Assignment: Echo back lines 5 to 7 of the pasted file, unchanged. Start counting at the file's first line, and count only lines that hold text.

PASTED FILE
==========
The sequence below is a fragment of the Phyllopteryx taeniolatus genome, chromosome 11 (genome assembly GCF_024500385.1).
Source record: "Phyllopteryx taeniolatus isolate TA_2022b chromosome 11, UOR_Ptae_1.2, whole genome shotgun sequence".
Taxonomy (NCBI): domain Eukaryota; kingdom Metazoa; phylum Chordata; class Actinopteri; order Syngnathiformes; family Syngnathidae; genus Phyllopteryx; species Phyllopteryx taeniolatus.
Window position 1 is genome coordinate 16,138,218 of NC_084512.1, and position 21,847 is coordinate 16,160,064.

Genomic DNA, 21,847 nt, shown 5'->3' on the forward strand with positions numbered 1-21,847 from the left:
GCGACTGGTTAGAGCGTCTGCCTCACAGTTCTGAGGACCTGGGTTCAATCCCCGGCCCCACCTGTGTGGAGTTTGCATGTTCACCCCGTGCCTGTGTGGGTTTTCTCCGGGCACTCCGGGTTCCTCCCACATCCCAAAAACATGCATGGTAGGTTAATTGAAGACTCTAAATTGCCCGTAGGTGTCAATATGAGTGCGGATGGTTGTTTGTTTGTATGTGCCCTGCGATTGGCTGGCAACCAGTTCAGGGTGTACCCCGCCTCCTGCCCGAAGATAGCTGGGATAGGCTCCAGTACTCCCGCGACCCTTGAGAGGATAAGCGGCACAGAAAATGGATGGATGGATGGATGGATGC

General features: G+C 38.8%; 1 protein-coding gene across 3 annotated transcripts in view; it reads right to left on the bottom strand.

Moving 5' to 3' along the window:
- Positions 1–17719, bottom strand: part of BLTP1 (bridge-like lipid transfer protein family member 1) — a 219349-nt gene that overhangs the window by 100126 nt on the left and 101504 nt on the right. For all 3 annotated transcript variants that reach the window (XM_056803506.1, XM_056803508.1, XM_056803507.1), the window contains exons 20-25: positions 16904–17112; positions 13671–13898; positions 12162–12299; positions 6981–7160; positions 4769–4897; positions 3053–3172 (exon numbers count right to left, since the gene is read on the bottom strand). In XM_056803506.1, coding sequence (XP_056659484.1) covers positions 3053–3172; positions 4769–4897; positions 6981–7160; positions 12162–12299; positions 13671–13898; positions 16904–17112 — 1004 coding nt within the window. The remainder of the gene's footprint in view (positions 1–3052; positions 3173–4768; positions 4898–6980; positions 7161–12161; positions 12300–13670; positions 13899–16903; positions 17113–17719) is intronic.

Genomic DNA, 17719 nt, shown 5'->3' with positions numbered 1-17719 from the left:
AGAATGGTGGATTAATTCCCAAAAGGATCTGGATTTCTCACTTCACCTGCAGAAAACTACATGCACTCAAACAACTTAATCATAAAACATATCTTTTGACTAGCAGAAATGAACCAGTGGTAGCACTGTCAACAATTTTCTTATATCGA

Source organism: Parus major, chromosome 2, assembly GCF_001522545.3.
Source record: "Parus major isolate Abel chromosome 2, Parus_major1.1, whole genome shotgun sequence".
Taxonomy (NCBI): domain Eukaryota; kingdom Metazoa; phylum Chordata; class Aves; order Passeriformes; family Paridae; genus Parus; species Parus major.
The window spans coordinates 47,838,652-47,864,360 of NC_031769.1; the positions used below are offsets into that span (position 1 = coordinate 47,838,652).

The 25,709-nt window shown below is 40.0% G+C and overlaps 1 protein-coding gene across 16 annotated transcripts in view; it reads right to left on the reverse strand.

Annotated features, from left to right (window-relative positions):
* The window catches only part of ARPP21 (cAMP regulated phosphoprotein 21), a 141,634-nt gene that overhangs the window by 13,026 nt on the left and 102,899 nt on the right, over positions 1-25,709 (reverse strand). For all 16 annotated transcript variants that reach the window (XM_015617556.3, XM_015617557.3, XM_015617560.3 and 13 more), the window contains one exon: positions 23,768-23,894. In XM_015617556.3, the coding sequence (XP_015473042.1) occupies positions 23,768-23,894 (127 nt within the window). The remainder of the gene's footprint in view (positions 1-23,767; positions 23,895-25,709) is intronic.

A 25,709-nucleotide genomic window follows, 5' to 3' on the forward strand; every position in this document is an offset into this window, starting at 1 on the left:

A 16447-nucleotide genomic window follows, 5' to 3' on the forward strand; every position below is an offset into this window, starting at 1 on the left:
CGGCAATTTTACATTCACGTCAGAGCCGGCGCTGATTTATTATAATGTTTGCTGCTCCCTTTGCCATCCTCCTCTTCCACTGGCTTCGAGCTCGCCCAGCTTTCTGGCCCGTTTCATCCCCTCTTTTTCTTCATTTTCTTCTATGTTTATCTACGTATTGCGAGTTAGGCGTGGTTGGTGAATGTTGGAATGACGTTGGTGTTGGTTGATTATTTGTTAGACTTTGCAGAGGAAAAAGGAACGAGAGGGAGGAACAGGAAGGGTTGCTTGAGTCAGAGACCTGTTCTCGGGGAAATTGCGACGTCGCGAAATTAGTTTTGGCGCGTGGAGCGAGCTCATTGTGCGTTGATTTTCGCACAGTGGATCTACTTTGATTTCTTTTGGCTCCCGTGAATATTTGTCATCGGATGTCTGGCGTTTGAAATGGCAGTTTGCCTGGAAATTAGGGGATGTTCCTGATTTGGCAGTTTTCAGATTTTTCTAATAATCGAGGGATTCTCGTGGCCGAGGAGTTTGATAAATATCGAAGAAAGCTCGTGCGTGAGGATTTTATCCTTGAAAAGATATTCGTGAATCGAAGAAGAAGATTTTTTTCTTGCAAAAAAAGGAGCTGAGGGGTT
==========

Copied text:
Genomic DNA, 21,847 nt, shown 5'->3' on the forward strand with positions numbered 1-21,847 from the left:
GCGACTGGTTAGAGCGTCTGCCTCACAGTTCTGAGGACCTGGGTTCAATCCCCGGCCCCACCTGTGTGGAGTTTGCATGTTCACCCCGTGCCTGTGTGGGTTTTCTCCGGGCACTCCGGGTTCCTCCCACATCCCAAAAACATGCATGGTAGGTTAATTGAAGACTCTAAATTGCCCGTAGGTGTCAATATGAGTGCGGATGGTTGTTTGTTTGTATGTGCCCTGCGATTGGCTGGCAACCAGTTCAGGGTGTACCCCGCCTCCTGCCCGAAGATAGCTGGGATAGGCTCCAGTACTCCCGCGACCCTTGAGAGGATAAGCGGCACAGAAAATGGATGGATGGATGGATGGATGC

General features: G+C 38.8%; 1 protein-coding gene across 3 annotated transcripts in view; it reads right to left on the bottom strand.